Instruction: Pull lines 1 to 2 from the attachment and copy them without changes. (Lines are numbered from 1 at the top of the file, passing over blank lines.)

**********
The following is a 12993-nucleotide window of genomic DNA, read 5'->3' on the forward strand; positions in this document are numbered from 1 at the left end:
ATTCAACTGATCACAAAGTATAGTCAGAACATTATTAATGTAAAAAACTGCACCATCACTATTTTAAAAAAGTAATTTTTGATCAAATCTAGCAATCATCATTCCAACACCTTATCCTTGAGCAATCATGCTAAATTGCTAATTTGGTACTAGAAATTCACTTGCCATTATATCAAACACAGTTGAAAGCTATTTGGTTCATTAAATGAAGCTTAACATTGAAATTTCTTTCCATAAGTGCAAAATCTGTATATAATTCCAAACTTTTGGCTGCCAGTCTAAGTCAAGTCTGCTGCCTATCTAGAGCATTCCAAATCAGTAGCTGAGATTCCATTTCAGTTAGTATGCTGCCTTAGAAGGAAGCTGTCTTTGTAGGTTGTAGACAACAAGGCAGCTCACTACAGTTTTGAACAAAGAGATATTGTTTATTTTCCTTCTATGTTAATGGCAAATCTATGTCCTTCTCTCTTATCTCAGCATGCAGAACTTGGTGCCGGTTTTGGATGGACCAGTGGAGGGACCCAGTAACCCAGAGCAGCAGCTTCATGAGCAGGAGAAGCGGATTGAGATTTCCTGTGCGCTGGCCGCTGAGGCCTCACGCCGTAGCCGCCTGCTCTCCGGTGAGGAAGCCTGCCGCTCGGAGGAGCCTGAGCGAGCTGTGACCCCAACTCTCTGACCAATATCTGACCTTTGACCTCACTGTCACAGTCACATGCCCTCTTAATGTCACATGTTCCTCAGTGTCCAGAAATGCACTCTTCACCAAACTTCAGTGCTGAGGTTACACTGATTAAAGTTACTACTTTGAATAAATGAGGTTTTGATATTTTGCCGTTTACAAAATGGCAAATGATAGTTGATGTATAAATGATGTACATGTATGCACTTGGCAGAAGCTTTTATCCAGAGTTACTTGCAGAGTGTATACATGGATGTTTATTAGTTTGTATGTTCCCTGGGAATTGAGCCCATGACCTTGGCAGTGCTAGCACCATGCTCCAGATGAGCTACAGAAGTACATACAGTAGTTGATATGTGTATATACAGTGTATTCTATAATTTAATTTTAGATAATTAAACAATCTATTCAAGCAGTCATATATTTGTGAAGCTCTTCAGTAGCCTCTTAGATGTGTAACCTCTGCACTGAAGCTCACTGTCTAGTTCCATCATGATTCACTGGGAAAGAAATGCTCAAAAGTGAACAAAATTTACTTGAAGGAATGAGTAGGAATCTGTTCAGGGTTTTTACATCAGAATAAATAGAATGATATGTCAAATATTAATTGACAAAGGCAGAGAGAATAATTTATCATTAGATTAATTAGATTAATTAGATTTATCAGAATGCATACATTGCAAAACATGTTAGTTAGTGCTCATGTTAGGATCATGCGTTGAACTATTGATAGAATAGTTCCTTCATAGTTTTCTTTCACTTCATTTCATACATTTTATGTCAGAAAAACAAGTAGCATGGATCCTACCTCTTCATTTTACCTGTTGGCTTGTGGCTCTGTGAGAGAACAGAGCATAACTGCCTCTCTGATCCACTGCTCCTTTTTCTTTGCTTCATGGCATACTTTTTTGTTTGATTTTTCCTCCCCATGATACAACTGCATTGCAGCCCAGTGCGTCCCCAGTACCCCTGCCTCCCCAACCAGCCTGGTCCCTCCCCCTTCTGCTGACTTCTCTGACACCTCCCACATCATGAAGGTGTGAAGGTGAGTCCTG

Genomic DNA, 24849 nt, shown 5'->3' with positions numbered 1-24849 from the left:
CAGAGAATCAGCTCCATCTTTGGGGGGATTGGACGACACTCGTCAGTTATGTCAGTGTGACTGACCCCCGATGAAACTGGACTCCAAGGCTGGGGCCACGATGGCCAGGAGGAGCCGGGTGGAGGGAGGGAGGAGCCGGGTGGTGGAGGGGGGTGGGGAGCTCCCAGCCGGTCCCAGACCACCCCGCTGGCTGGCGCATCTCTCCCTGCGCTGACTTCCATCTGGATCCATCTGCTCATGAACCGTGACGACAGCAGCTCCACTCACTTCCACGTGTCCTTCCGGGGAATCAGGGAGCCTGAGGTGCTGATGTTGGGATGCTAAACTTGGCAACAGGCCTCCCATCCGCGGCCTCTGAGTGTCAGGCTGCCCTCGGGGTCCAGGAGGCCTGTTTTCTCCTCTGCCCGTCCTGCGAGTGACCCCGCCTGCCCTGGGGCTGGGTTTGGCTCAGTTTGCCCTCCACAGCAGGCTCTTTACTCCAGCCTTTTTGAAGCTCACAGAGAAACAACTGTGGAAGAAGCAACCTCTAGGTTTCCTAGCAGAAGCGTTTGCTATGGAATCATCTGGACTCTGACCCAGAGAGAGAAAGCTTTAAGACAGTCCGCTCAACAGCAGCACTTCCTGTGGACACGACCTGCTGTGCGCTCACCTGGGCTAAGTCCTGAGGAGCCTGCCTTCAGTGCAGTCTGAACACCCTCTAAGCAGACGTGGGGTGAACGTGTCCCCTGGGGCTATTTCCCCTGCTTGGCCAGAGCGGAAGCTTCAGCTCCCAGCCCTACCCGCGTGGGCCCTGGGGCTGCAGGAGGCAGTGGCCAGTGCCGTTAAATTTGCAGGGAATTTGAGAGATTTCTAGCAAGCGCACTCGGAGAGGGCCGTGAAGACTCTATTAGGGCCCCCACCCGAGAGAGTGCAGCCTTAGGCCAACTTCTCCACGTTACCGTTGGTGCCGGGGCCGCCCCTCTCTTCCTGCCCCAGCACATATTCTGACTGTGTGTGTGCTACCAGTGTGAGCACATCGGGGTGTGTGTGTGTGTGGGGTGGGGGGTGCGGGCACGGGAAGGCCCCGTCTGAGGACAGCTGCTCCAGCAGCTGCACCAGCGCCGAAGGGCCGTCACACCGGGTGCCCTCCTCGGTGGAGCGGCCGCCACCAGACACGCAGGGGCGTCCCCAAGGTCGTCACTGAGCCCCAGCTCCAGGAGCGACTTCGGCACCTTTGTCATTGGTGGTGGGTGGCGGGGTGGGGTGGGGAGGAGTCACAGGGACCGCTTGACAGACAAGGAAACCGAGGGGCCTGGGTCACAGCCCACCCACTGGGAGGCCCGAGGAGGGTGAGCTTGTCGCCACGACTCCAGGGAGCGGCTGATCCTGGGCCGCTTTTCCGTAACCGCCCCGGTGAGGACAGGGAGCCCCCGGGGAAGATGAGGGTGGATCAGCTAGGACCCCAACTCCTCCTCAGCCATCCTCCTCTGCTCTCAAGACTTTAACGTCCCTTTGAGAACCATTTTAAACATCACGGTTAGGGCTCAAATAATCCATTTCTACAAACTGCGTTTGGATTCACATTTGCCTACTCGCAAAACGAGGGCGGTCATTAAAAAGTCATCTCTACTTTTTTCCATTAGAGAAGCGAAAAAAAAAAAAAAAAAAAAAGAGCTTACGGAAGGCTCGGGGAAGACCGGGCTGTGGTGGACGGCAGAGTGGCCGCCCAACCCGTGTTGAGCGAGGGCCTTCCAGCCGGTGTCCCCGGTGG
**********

The following is a 12993-nucleotide window of genomic DNA, read 5'->3' on the forward strand; positions in this document are numbered from 1 at the left end:
ATTCAACTGATCACAAAGTATAGTCAGAACATTATTAATGTAAAAAACTGCACCATCACTATTTTAAAAAAGTAATTTTTGATCAAATCTAGCAATCATCATTCCAACACCTTATCCTTGAGCAATCATGCTAAATTGCTAATTTGGTACTAGAAATTCACTTGCCATTATATCAAACACAGTTGAAAGCTATTTGGTTCATTAAATGAAGCTTAACATTGAAATTTCTTTCCATAAGTGCAAAATCTGTATATAATTCCAAACTTTTGGCTGCCAGTCTAAGTCAAGTCTGCTGCCTATCTAGAGCATTCCAAATCAGTAGCTGAGATTCCATTTCAGTTAGTATGCTGCCTTAGAAGGAAGCTGTCTTTGTAGGTTGTAGACAACAAGGCAGCTCACTACAGTTTTGAACAAAGAGATATTGTTTATTTTCCTTCTATGTTAATGGCAAATCTATGTCCTTCTCTCTTATCTCAGCATGCAGAACTTGGTGCCGGTTTTGGATGGACCAGTGGAGGGACCCAGTAACCCAGAGCAGCAGCTTCATGAGCAGGAGAAGCGGATTGAGATTTCCTGTGCGCTGGCCGCTGAGGCCTCACGCCGTAGCCGCCTGCTCTCCGGTGAGGAAGCCTGCCGCTCGGAGGAGCCTGAGCGAGCTGTGACCCCAACTCTCTGACCAATATCTGACCTTTGACCTCACTGTCACAGTCACATGCCCTCTTAATGTCACATGTTCCTCAGTGTCCAGAAATGCACTCTTCACCAAACTTCAGTGCTGAGGTTACACTGATTAAAGTTACTACTTTGAATAAATGAGGTTTTGATATTTTGCCGTTTACAAAATGGCAAATGATAGTTGATGTATAAATGATGTACATGTATGCACTTGGCAGAAGCTTTTATCCAGAGTTACTTGCAGAGTGTATACATGGATGTTTATTAGTTTGTATGTTCCCTGGGAATTGAGCCCATGACCTTGGCAGTGCTAGCACCATGCTCCAGATGAGCTACAGAAGTACATACAGTAGTTGATATGTGTATATACAGTGTATTCTATAATTTAATTTTAGATAATTAAACAATCTATTCAAGCAGTCATATATTTGTGAAGCTCTTCAGTAGCCTCTTAGATGTGTAACCTCTGCACTGAAGCTCACTGTCTAGTTCCATCATGATTCACTGGGAAAGAAATGCTCAAAAGTGAACAAAATTTACTTGAAGGAATGAGTAGGAATCTGTTCAGGGTTTTTACATCAGAATAAATAGAATGATATGTCAAATATTAATTGACAAAGGCAGAGAGAATAATTTATCATTAGATTAATTAGATTAATTAGATTTATCAGAATGCATACATTGCAAAACATGTTAGTTAGTGCTCATGTTAGGATCATGCGTTGAACTATTGATAGAATAGTTCCTTCATAGTTTTCTTTCACTTCATTTCATACATTTTATGTCAGAAAAACAAGTAGCATGGATCCTACCTCTTCATTTTACCTGTTGGCTTGTGGCTCTGTGAGAGAACAGAGCATAACTGCCTCTCTGATCCACTGCTCCTTTTTCTTTGCTTCATGGCATACTTTTTTGTTTGATTTTTCCTCCCCATGATACAACTGCATTGCAGCCCAGTGCGTCCCCAGTACCCCTGCCTCCCCAACCAGCCTGGTCCCTCCCCCTTCTGCTGACTTCTCTGACACCTCCCACATCATGAAGGTGTGAAGGTGAGTCCTG